We’re announcing a big update to our accounts system today. The name is changing from My Account to Dashboard to better reflect the services we are providing. A large part of this update includes providing you detailed insights, statistics and charts about the DNS traffic on your network. These insights come from data we log on our clusters of DNS servers.

It’s important to let you know that we don’t share your personal data. We don’t sell it. We don’t trade it. We don’t do anything with it that isn’t in your best interests.

How do we know what’s in your best interests? We don’t…so we give you control over any DNS data we collect. You can tell us to keep it (for the detailed insights and charts) or you can tell us to purge it. You can even tell us not to store it at all. We know that for most of you, keeping logs about your DNS traffic (which, again, we won’t ever sell) provides you a greater experience and quality of service. In fact, like everything else we do, this feature was driven by your feature requests and desires to see more about what’s going on with your network.

To underline these choices, we’ve made significant changes to our privacy policy to better explain our data policies and your data choices. I encourage you to read the privacy policy for yourself. The changes create a clear more straightforward policy that is more protective of your data as it relates to your use of our free service.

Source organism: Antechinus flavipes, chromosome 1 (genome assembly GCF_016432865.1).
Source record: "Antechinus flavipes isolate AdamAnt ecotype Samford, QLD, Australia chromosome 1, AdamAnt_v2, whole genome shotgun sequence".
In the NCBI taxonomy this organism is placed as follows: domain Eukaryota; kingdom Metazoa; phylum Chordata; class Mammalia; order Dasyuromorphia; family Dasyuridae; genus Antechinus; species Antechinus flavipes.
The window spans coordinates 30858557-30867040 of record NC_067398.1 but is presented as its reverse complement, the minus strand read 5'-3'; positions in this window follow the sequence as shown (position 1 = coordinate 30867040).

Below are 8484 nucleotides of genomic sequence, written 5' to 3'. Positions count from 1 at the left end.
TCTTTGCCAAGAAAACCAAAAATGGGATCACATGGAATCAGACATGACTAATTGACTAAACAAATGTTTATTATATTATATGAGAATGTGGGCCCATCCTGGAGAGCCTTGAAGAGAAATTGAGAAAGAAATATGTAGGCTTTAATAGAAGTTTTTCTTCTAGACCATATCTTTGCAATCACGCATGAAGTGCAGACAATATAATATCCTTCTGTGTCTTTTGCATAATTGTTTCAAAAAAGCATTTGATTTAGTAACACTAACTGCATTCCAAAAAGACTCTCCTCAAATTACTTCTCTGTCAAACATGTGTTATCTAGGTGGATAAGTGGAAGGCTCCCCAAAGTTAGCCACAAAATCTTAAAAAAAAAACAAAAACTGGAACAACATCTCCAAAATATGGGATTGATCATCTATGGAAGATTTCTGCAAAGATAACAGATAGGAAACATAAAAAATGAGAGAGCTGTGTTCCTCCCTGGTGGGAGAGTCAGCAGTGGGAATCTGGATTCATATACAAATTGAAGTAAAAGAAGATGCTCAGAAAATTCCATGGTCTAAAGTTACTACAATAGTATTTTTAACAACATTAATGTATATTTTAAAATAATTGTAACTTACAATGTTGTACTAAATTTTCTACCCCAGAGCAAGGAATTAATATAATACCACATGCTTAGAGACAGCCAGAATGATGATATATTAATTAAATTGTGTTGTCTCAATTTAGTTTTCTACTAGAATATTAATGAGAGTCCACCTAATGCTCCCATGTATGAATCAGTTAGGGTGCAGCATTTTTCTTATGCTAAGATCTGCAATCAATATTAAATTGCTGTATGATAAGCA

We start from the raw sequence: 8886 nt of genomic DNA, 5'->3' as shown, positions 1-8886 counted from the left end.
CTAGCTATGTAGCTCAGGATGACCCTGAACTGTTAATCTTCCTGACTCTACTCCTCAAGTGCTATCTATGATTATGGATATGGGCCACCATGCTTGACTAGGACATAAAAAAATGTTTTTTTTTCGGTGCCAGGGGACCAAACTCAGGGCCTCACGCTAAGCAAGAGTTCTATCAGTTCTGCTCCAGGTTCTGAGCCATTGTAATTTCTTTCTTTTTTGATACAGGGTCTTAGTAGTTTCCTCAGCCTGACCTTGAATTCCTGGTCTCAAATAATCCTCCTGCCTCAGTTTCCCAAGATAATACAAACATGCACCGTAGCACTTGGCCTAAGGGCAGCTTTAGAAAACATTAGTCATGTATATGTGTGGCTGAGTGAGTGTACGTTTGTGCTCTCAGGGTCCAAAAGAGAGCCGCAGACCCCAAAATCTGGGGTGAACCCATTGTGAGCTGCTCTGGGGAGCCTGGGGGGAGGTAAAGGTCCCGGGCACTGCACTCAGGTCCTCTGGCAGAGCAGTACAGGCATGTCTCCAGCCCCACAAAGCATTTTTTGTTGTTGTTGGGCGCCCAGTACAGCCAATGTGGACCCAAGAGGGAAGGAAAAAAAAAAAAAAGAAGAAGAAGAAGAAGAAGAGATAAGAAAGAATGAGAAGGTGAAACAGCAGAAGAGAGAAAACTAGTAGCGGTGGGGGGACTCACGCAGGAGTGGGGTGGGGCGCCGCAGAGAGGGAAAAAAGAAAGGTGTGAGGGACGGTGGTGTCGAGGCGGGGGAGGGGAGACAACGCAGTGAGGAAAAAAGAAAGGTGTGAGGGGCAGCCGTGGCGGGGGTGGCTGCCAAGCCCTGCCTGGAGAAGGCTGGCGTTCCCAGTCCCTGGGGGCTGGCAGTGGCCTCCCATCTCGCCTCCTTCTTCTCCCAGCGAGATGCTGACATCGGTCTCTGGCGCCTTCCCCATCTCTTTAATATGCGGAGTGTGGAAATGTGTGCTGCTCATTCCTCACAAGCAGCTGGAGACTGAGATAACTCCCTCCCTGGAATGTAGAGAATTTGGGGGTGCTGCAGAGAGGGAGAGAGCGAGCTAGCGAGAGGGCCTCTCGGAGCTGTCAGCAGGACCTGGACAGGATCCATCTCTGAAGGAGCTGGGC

Among other changes, we’re providing more clarity about how long your DNS data is stored. Without an account, data is kept for 2 business days. (An account is optional.) With a free OpenDNS account, your data is kept indefinitely, unless you choose to delete data and have us stop recording your data. You can set your stats collection preference in the new Dashboard. If you delete your account, your DNS data is removed.

The policy was reorganized to put information about DNS first, since that’s our core business and the focus of many questions. We also updated some other sections to be more explicit wherever possible. Finally, in a small note, we clarified that the Creative Commons license applies to the privacy policy, not the site as a whole. This is the same change we made to the Terms of Use.

Thanks for making OpenDNS the largest, fastest-growing DNS service in the world.

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